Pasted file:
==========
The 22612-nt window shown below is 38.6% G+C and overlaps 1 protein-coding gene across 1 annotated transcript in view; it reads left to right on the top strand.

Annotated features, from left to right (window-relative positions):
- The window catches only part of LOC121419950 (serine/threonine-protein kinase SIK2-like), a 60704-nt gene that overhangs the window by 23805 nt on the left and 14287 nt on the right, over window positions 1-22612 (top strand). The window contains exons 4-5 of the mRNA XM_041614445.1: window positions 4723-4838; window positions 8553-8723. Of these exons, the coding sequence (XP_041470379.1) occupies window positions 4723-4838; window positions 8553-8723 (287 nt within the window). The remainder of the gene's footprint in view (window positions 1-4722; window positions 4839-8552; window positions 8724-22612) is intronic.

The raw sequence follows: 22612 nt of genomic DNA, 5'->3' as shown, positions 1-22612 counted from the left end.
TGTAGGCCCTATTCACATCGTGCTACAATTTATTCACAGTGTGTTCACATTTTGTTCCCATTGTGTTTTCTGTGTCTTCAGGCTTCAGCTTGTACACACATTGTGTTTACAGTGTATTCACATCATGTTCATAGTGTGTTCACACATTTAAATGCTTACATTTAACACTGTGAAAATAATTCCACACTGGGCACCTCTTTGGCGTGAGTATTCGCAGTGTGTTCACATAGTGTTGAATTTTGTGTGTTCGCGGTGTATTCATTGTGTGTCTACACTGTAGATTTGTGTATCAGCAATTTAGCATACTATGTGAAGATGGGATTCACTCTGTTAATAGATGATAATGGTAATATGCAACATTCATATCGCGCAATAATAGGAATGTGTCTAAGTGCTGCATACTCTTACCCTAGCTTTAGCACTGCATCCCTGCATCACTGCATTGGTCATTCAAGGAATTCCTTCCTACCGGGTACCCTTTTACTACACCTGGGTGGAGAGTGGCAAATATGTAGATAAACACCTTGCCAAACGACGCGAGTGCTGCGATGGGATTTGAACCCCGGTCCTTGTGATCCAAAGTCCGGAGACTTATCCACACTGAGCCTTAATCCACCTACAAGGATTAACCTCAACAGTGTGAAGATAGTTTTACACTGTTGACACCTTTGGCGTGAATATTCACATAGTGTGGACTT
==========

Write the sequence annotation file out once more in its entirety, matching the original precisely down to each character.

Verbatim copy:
The 22612-nt window shown below is 38.6% G+C and overlaps 1 protein-coding gene across 1 annotated transcript in view; it reads left to right on the top strand.

Annotated features, from left to right (window-relative positions):
- The window catches only part of LOC121419950 (serine/threonine-protein kinase SIK2-like), a 60704-nt gene that overhangs the window by 23805 nt on the left and 14287 nt on the right, over window positions 1-22612 (top strand). The window contains exons 4-5 of the mRNA XM_041614445.1: window positions 4723-4838; window positions 8553-8723. Of these exons, the coding sequence (XP_041470379.1) occupies window positions 4723-4838; window positions 8553-8723 (287 nt within the window). The remainder of the gene's footprint in view (window positions 1-4722; window positions 4839-8552; window positions 8724-22612) is intronic.

The raw sequence follows: 22612 nt of genomic DNA, 5'->3' as shown, positions 1-22612 counted from the left end.
TGTAGGCCCTATTCACATCGTGCTACAATTTATTCACAGTGTGTTCACATTTTGTTCCCATTGTGTTTTCTGTGTCTTCAGGCTTCAGCTTGTACACACATTGTGTTTACAGTGTATTCACATCATGTTCATAGTGTGTTCACACATTTAAATGCTTACATTTAACACTGTGAAAATAATTCCACACTGGGCACCTCTTTGGCGTGAGTATTCGCAGTGTGTTCACATAGTGTTGAATTTTGTGTGTTCGCGGTGTATTCATTGTGTGTCTACACTGTAGATTTGTGTATCAGCAATTTAGCATACTATGTGAAGATGGGATTCACTCTGTTAATAGATGATAATGGTAATATGCAACATTCATATCGCGCAATAATAGGAATGTGTCTAAGTGCTGCATACTCTTACCCTAGCTTTAGCACTGCATCCCTGCATCACTGCATTGGTCATTCAAGGAATTCCTTCCTACCGGGTACCCTTTTACTACACCTGGGTGGAGAGTGGCAAATATGTAGATAAACACCTTGCCAAACGACGCGAGTGCTGCGATGGGATTTGAACCCCGGTCCTTGTGATCCAAAGTCCGGAGACTTATCCACACTGAGCCTTAATCCACCTACAAGGATTAACCTCAACAGTGTGAAGATAGTTTTACACTGTTGACACCTTTGGCGTGAATATTCACATAGTGTGGACTT